Speaker 2:

Other marketing channels. It's a place to have collaborative audio connection as opposed to, Hey, we , we produced this show and you can listen to it whenever you want. I think that's one of , yeah, that's one of the big differences I see in it is people can show up and they can be in the conversation with you if they want to be active in that conversation with you, or they can listen versus a podcast where that's, where they can, they can follow an ongoing storyline with you on demand. And it's that on demand , nature of podcasting that I think will make it not be killed by clubhouse. Cause I think some people are saying that and they're like, Oh, this is going to kill podcasts . And I'm like, I don't think so. Like I still like the shows I like, and I want to just listen to them on a dime when I can listen to them. Versus I get these clubhouse notifications all the time now. And I'm like, Oh, it. I missed that one. That one looked interesting. You know, like I just have to tune in right at the time and it's not recorded as you said. So I think it's just, they're different channels and are different ways of tuning into audio thought leadership and collaboration or clubhouses. The more collaborative audio channel and podcasting is the more you're gonna search for what I want to learn about. And then I'm going to listen to it in an on-demand fashion when it works for me and my schedule.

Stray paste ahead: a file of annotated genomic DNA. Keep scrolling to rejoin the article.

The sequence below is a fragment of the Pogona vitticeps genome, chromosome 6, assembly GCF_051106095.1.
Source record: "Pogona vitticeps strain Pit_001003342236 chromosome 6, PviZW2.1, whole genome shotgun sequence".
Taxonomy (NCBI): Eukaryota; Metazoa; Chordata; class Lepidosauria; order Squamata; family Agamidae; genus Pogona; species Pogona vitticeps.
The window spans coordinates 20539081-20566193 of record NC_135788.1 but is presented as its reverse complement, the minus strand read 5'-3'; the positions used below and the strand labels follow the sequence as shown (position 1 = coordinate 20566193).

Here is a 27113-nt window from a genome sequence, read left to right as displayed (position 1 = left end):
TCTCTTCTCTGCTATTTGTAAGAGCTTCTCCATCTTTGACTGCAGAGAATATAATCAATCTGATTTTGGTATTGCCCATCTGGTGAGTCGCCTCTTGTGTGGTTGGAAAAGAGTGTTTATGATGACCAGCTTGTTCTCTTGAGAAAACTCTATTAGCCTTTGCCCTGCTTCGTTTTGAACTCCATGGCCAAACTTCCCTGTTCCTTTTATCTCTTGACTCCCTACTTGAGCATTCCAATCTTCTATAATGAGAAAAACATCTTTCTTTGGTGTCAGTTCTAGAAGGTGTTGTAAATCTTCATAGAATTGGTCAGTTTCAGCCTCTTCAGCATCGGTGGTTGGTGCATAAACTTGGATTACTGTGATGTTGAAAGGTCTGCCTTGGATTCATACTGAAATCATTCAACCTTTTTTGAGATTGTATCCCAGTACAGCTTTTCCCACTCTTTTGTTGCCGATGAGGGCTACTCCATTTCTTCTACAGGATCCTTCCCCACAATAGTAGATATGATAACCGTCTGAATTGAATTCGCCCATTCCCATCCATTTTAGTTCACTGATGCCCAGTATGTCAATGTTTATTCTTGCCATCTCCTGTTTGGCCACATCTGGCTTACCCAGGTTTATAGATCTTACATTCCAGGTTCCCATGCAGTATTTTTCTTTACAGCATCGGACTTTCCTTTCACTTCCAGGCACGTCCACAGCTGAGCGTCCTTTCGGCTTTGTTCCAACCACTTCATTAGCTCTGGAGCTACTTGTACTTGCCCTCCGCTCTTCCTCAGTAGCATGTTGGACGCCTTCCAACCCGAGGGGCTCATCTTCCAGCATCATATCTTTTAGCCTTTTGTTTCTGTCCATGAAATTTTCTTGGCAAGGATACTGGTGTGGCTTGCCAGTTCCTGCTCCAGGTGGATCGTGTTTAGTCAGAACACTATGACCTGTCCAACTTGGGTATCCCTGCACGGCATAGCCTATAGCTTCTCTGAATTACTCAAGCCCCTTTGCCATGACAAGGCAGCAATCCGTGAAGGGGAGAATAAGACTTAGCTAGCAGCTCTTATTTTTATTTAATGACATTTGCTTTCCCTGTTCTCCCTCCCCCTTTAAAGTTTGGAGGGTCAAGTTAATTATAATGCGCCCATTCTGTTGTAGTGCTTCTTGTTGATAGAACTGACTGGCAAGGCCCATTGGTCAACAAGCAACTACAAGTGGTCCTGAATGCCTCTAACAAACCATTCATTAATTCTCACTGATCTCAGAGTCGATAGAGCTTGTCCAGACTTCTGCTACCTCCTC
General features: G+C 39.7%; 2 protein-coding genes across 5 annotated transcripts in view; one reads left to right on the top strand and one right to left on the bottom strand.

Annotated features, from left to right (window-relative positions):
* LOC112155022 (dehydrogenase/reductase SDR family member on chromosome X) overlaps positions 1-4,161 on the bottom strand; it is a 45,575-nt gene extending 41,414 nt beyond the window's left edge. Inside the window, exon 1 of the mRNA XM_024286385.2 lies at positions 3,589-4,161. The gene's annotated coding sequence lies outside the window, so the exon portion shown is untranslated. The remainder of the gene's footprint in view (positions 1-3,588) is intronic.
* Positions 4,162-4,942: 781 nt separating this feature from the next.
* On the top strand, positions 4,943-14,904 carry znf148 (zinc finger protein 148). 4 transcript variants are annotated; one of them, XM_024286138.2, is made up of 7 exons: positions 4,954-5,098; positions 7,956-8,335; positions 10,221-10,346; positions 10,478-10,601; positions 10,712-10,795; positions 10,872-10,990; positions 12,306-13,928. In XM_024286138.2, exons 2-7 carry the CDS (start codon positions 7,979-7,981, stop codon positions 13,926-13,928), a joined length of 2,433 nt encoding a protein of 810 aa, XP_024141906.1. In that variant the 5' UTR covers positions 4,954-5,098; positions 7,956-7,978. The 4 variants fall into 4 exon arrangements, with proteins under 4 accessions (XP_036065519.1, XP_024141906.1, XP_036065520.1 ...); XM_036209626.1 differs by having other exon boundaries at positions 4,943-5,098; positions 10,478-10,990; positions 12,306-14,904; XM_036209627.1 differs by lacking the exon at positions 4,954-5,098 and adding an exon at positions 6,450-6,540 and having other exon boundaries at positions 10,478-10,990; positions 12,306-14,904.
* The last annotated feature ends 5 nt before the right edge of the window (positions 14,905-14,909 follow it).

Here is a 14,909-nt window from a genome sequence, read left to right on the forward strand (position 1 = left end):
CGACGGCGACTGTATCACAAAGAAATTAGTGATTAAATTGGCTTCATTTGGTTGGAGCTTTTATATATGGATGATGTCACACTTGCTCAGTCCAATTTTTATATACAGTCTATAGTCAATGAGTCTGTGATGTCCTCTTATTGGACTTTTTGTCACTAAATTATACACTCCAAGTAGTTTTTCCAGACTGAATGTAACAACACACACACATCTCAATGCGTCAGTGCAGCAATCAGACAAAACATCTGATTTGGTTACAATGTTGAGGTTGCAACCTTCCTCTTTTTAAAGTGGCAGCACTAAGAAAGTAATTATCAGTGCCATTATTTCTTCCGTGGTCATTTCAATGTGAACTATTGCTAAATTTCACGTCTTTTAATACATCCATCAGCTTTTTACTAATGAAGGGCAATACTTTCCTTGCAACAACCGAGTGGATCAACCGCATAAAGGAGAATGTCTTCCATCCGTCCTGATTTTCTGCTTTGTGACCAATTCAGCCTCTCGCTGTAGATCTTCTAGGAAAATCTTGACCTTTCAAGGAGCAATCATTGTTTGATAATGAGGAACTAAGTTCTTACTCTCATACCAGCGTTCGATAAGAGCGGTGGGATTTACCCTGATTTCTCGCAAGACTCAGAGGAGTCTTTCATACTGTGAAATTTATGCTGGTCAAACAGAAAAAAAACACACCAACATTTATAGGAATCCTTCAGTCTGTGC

Speaker 3:

And that's, I mean, they're solving two different pain points. The reason podcast consumption is as high as it is, is because it's played during fountain time where, you know, you may not be in a position to talk to somebody or what have you. But the other thing is, I don't think clubhouse is ever going to, this is just like a bold take, but I don't think they're going to actually have functionality for these to be recorded in the future. If they do, then you could argue that sort of is like bumping up against podcasting a little bit more. But I think this sort of like ephemeral nature of it, like you either have to be there or you miss. It is actually part of what is driving so much like engagement and adoption of it. And that's what they want. They want this to be a social thing, not a like asynchronous thing. So I think there's a pretty good moat around the differences between both of them.

Speaker 2:

Yeah. Maybe part of their whole strategy is driving FOMO, you know? Yeah . I like that . We digressed on that a little bit. I want to get into how do you define your niche? Okay. So we talked about the four steps. You said first off, you have to be super clear on your goal. You got to make sure you have expertise in-house on your team. Do the competitive research and do the audience research. Now that we've gone through those four steps, how do we really define the niche? What are we, what are we talk about on our show?

Speaker 3: